At a massive slippery boulder we recognised where Rich had injured his hand on their trip. The boulder was greasy as, and I refrained from trying to run down it as it looked likely to end in tears. Even getting close enough to the edge to just jump was a challenge! Rachel sensibly bypassed by climbing down the side.

This section of creek was mild canyon, in an impressive gorge with massively high and straight sides. It didn't last that long, and we were soon back to rock hopping. The sandstone at this level seems to be much finer-grained than further upstream. Possibly the amount of basalt in the catchment makes for a more nutrient rich water. The combination of these results in slippery rocks covered with fine layers of algae, and every step is treacherous. You spend a lot of time on your bum, either because it's easier, or because you've slipped over.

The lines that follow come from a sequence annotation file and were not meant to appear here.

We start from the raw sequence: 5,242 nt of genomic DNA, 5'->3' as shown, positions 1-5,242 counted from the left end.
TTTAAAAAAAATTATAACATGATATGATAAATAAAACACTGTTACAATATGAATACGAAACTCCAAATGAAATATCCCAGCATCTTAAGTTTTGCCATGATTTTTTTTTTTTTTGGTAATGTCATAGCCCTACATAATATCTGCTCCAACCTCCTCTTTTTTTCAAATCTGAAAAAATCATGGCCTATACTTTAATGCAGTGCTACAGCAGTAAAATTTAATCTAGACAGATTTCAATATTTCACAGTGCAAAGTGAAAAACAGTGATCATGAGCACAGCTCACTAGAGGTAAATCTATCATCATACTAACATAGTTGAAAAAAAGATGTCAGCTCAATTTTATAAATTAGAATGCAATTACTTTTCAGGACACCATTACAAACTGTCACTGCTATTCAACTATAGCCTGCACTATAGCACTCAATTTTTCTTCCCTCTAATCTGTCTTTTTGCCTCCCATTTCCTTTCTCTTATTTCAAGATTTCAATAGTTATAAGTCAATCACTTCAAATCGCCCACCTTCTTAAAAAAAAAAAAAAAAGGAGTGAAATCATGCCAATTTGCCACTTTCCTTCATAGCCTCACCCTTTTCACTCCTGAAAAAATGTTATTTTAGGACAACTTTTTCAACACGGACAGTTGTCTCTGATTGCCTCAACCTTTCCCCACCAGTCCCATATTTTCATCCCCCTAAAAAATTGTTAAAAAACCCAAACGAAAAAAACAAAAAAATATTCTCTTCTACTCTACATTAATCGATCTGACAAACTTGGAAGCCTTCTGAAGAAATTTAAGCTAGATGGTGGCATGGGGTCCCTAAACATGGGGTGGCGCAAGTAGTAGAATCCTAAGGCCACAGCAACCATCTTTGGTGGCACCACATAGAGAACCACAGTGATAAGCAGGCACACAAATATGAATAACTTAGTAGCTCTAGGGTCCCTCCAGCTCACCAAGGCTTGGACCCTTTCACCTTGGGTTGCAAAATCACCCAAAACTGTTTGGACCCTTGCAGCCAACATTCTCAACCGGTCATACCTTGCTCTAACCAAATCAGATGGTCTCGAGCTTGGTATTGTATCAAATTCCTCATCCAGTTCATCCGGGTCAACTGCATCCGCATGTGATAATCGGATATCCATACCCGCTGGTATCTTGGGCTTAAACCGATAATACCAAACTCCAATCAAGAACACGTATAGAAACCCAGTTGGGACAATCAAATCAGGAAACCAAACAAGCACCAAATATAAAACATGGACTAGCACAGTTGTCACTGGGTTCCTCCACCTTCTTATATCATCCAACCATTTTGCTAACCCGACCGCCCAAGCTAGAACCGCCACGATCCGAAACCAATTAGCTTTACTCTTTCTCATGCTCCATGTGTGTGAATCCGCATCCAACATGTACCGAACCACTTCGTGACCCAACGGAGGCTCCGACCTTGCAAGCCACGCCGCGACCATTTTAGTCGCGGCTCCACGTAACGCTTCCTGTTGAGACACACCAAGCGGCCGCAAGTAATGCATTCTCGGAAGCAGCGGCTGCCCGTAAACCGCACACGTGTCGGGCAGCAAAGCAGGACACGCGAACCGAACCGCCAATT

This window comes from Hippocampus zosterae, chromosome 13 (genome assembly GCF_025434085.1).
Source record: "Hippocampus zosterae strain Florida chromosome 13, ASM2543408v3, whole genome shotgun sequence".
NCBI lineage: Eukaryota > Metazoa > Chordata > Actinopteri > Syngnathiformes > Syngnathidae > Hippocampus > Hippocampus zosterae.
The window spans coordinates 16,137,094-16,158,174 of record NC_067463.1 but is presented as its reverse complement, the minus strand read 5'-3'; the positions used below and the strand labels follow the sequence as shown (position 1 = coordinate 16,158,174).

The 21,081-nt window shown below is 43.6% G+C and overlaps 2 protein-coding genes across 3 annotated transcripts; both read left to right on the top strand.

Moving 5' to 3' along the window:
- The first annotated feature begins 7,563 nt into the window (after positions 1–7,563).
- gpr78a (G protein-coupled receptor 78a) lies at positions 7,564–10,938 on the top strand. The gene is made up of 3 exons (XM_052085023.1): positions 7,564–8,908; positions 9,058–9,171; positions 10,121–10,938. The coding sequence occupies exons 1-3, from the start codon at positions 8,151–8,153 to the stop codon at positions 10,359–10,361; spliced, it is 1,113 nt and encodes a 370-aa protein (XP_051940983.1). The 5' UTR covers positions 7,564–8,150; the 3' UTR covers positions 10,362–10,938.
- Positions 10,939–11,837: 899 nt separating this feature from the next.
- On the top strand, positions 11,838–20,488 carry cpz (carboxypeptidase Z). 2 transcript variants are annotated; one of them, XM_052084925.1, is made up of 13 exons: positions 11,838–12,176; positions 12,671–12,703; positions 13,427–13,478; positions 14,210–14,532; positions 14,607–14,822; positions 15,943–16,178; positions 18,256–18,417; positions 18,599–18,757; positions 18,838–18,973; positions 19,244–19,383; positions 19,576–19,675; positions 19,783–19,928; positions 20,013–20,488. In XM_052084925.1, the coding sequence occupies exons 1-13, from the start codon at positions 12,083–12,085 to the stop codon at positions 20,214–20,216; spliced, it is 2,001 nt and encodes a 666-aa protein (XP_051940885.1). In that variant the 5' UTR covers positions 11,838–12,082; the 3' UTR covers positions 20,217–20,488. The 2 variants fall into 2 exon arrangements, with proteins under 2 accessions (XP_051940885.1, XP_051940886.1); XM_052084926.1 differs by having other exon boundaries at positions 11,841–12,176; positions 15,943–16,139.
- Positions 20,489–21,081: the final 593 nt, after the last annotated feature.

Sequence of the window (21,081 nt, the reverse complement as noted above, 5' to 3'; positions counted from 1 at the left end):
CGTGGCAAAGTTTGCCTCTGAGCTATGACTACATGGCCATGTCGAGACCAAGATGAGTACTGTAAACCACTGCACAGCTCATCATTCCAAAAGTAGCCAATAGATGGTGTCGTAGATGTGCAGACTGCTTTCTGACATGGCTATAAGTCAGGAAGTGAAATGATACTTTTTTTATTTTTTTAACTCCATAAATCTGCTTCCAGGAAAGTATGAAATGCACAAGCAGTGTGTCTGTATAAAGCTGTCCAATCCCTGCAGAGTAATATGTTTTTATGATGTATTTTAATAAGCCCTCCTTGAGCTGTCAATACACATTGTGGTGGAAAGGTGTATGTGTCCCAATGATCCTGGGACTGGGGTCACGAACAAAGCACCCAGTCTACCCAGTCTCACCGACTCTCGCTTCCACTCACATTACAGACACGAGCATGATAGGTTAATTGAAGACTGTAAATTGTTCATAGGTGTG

One section had a drop of about three metres, and from photos we knew that Rich's party had traversed the ledge on the right. I had a look at this, and baulked, given how slippery the ledge was. Eventually we rigged a handline around the end of a log, down a slippery slab, which I thought would pull down OK. Unfortunately it didn't. Rachel gave me a foothold, and I was able to climb back up the slimy boulder, retrieve the rope, and come down the slab without a rope. A bit of a time-wasting exercise!

It was almost 7 o'clock when we reached a couple of small overhangs that Rich had mentioned. We chose the rock one so that we could spread out wet gear without getting it dirty, collected some wood, and settled down for happy hour, drinks (port!) and dinner.